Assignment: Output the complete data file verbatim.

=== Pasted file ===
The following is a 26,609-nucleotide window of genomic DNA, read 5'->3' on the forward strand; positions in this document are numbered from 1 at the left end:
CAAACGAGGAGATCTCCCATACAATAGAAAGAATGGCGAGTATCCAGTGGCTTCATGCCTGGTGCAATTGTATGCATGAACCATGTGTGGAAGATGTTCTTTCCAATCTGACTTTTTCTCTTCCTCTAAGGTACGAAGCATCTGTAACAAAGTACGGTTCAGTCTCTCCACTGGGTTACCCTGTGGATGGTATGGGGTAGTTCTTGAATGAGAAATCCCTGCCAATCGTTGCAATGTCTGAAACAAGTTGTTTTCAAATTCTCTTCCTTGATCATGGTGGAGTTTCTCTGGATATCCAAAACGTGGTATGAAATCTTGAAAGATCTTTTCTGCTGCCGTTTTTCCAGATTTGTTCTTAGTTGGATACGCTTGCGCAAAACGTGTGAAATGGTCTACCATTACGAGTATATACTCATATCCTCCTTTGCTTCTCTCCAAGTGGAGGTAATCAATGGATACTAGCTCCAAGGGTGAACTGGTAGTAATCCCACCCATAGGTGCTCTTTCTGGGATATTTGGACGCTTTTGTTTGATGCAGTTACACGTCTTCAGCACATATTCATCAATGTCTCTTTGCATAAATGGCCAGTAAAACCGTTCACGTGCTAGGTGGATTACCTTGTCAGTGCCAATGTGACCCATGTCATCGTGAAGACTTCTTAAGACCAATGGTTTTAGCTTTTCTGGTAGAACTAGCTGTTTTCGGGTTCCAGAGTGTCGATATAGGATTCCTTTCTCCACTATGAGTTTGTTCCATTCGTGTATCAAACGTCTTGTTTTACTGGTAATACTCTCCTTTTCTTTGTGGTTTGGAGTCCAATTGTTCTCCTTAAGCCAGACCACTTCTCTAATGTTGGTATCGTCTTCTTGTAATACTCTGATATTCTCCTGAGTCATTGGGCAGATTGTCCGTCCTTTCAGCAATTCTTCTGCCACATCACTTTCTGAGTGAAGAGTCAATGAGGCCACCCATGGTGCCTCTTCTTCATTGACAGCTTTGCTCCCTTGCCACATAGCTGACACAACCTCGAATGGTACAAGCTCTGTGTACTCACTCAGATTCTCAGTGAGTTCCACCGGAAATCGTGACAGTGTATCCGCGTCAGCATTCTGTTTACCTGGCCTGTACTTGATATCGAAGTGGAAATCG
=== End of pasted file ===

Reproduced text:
The following is a 26,609-nucleotide window of genomic DNA, read 5'->3' on the forward strand; positions in this document are numbered from 1 at the left end:
CAAACGAGGAGATCTCCCATACAATAGAAAGAATGGCGAGTATCCAGTGGCTTCATGCCTGGTGCAATTGTATGCATGAACCATGTGTGGAAGATGTTCTTTCCAATCTGACTTTTTCTCTTCCTCTAAGGTACGAAGCATCTGTAACAAAGTACGGTTCAGTCTCTCCACTGGGTTACCCTGTGGATGGTATGGGGTAGTTCTTGAATGAGAAATCCCTGCCAATCGTTGCAATGTCTGAAACAAGTTGTTTTCAAATTCTCTTCCTTGATCATGGTGGAGTTTCTCTGGATATCCAAAACGTGGTATGAAATCTTGAAAGATCTTTTCTGCTGCCGTTTTTCCAGATTTGTTCTTAGTTGGATACGCTTGCGCAAAACGTGTGAAATGGTCTACCATTACGAGTATATACTCATATCCTCCTTTGCTTCTCTCCAAGTGGAGGTAATCAATGGATACTAGCTCCAAGGGTGAACTGGTAGTAATCCCACCCATAGGTGCTCTTTCTGGGATATTTGGACGCTTTTGTTTGATGCAGTTACACGTCTTCAGCACATATTCATCAATGTCTCTTTGCATAAATGGCCAGTAAAACCGTTCACGTGCTAGGTGGATTACCTTGTCAGTGCCAATGTGACCCATGTCATCGTGAAGACTTCTTAAGACCAATGGTTTTAGCTTTTCTGGTAGAACTAGCTGTTTTCGGGTTCCAGAGTGTCGATATAGGATTCCTTTCTCCACTATGAGTTTGTTCCATTCGTGTATCAAACGTCTTGTTTTACTGGTAATACTCTCCTTTTCTTTGTGGTTTGGAGTCCAATTGTTCTCCTTAAGCCAGACCACTTCTCTAATGTTGGTATCGTCTTCTTGTAATACTCTGATATTCTCCTGAGTCATTGGGCAGATTGTCCGTCCTTTCAGCAATTCTTCTGCCACATCACTTTCTGAGTGAAGAGTCAATGAGGCCACCCATGGTGCCTCTTCTTCATTGACAGCTTTGCTCCCTTGCCACATAGCTGACACAACCTCGAATGGTACAAGCTCTGTGTACTCACTCAGATTCTCAGTGAGTTCCACCGGAAATCGTGACAGTGTATCCGCGTCAGCATTCTGTTTACCTGGCCTGTACTTGATATCGAAGTGGAAATCG